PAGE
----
Collaborator Contribution CST was the project coordinator and processed the LED and laser devices. IQE's main contribution was single photon source specification.
Impact The outputs and outcomes are those of the projects 'GaSb/GaAs quantum rings as single photon source' and 'GaSb/GaAs quantum ring single photon LEDs (QR_SPLEDs)'
Start Year 2015
Description A photon source is disclosed. The photon source comprises a semiconductor device comprising a first nanostructure and a second nanostructure, and control circuitry operable to apply an electric pulse to the semiconductor device so as to cause the first nanostructure to emit one single photon. The photon source is configured such that when the electric pulse is applied to the semiconductor device, only a single electron or only a single hole is provided to the first nanostructure via the second nanostructure. 
IP Reference WO2018162894 
Protection Patent application published
Year Protection Granted 2018
Licensed No
Impact The patent application has lapsed.
Title Vertical-cavity surface-emitting laser 
Description The present invention is a vertical-cavity surface-emitting laser ("VCSEL") comprising at least a substrate (104), electrical contacts (116), a first mirror region (106), a second mirror region (112) and an active region (108) between the mirror 5 regions; where the mirror regions (106,112) comprise distributed Bragg reflectors formed of a plurality of layers; laser emission is from at least one gallium arsenide antimonide nanostructure in the active region; and each said nanostructure contains more antimony atoms than arsenic atoms. 
IP Reference GB1503498.6 
Protection Patent granted
Year Protection Granted 2020
Licensed No
Impact The European patent (EP3266080B1) has been granted. Noification of intention to grant has been given by US (US20180054041A1) and Japan (JP2018507564A). The patent is pending in S. Korea (KR20180011063A). The search for a licensee for the knowledge is currently in progress.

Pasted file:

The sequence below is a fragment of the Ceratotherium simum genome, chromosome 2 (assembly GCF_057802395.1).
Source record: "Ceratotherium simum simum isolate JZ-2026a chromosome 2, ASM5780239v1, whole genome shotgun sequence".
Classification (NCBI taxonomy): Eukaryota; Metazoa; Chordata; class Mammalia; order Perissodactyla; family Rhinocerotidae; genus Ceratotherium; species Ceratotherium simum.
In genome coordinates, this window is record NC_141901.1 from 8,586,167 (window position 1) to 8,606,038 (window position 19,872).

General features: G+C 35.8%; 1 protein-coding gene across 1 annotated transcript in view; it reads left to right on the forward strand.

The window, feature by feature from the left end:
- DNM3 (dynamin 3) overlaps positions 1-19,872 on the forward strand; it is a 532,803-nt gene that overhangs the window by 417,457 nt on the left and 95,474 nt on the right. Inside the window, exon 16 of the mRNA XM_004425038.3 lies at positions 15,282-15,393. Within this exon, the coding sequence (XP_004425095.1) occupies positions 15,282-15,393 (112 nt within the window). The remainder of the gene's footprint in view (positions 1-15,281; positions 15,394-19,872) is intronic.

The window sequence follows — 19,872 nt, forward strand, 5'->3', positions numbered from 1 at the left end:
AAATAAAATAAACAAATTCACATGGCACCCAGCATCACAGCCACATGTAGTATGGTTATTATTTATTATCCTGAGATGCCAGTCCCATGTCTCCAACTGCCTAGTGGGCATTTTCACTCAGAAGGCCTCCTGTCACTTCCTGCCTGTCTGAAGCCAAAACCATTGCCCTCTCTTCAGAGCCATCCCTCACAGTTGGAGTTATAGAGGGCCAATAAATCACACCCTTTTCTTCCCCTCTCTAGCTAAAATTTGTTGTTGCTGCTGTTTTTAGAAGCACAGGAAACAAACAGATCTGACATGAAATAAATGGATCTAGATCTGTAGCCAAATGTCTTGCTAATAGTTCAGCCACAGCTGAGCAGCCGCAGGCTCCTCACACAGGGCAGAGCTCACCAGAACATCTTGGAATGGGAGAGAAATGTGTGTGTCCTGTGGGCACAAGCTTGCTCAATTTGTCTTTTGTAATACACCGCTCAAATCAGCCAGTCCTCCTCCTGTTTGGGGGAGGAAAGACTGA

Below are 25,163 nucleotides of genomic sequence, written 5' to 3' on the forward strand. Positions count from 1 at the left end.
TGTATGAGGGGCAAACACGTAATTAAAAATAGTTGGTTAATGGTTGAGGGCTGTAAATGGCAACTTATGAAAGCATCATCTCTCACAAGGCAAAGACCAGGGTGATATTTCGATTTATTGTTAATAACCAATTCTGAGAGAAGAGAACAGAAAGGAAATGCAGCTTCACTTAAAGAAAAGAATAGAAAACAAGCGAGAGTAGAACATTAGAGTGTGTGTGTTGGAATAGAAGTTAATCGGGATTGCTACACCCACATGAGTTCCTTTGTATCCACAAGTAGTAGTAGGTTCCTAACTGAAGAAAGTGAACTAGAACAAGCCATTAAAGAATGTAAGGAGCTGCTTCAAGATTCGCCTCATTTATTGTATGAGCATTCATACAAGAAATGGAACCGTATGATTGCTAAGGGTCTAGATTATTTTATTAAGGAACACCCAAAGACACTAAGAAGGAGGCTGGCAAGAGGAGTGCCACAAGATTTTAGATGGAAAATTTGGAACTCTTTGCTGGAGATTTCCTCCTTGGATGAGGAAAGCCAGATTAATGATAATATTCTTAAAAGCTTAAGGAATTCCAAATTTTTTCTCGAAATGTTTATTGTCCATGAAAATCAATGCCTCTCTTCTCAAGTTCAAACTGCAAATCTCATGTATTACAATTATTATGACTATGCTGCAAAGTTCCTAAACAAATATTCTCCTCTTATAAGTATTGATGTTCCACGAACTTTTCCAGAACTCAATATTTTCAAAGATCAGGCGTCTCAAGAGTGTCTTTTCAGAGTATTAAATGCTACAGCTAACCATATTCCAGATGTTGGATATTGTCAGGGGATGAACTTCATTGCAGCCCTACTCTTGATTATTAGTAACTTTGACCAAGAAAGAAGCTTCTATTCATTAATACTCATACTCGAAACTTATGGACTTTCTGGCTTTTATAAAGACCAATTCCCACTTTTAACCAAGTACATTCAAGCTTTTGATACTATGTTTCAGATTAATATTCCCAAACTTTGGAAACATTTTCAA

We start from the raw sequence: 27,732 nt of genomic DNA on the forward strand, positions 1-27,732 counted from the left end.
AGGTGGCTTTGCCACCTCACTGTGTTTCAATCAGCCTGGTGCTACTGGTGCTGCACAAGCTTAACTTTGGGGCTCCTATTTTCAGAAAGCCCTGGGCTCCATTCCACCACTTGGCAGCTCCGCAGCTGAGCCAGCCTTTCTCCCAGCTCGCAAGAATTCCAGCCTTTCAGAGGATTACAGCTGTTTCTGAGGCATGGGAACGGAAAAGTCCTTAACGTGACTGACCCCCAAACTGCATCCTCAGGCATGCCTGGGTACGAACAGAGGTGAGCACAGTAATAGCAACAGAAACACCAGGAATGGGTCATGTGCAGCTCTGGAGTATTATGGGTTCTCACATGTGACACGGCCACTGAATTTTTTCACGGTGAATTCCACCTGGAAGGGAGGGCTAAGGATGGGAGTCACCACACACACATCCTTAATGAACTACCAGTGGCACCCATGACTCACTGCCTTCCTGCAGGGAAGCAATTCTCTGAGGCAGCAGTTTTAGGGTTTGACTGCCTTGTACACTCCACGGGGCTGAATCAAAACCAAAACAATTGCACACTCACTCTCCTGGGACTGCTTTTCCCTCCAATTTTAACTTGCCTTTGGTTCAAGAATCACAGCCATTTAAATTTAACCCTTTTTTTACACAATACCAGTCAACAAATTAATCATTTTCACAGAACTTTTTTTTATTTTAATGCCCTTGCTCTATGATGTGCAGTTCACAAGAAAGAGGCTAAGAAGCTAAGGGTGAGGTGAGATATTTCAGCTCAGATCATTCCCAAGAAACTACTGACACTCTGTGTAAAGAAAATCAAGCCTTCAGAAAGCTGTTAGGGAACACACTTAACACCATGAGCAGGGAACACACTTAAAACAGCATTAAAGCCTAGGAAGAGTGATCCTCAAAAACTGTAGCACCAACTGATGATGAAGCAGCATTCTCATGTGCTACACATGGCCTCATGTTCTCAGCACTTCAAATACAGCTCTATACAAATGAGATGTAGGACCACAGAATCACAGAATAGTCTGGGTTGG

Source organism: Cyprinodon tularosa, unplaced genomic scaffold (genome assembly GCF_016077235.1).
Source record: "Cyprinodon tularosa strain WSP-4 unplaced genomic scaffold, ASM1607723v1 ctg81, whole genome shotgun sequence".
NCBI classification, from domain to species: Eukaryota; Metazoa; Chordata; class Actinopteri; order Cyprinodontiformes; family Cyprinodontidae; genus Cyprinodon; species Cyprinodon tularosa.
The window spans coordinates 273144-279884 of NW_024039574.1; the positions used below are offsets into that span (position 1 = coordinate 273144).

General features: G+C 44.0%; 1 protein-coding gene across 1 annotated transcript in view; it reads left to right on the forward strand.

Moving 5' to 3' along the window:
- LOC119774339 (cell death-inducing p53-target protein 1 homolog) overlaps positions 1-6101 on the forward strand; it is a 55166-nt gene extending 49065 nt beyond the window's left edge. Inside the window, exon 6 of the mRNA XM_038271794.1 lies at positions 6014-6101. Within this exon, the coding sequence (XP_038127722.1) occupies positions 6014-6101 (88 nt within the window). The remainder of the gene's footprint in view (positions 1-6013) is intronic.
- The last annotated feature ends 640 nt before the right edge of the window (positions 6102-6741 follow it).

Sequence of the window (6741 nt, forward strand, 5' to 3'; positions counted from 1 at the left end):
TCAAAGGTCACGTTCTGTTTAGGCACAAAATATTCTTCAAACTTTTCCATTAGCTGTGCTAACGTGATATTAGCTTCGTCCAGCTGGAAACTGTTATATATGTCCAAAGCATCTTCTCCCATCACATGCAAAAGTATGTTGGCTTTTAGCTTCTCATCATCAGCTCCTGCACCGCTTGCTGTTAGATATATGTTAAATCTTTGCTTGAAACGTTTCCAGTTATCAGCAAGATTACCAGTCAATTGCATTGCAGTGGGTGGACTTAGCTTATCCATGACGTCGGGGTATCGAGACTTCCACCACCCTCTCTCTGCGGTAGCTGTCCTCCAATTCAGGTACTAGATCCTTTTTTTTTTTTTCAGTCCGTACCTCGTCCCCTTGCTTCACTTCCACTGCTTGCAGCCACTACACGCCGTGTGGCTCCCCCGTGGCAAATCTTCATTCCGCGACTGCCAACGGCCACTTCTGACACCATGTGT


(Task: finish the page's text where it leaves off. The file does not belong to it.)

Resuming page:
Description 2nd National Quantum Technologies Showcase 
Form Of Engagement Activity Participation in an activity, workshop or similar
Part Of Official Scheme? No
Geographic Reach National
Primary Audience Industry/Business
Results and Impact The event was the 2nd National Quantum Technologies Showcase, which was held as the QE-II Conference Centre, Westminster on 3rd November 2016. The technoogy we developed during the project was exhibited.
Year(s) Of Engagement Activity 2016
Description Lancaster University Community Day May 2017 
Form Of Engagement Activity Participation in an open day or visit at my research institution
Part Of Official Scheme? No
Geographic Reach Local
Primary Audience Public/other audiences
Results and Impact The activity was part of Lancaster University Community Day, aimed at the general public from the city. The intended purpose was to strengthen links with the local community & communicate some of the research undertaken on campus. We had a stand with demonstration of infrared vertical-cavity surface-emitting lasers, pull-up banner, glossy leaflets etc. In excess of 100 people of a wide variety of ages visited the stand and learnt about (mini) lasers and sending light down optical fibres.
Year(s) Of Engagement Activity 2017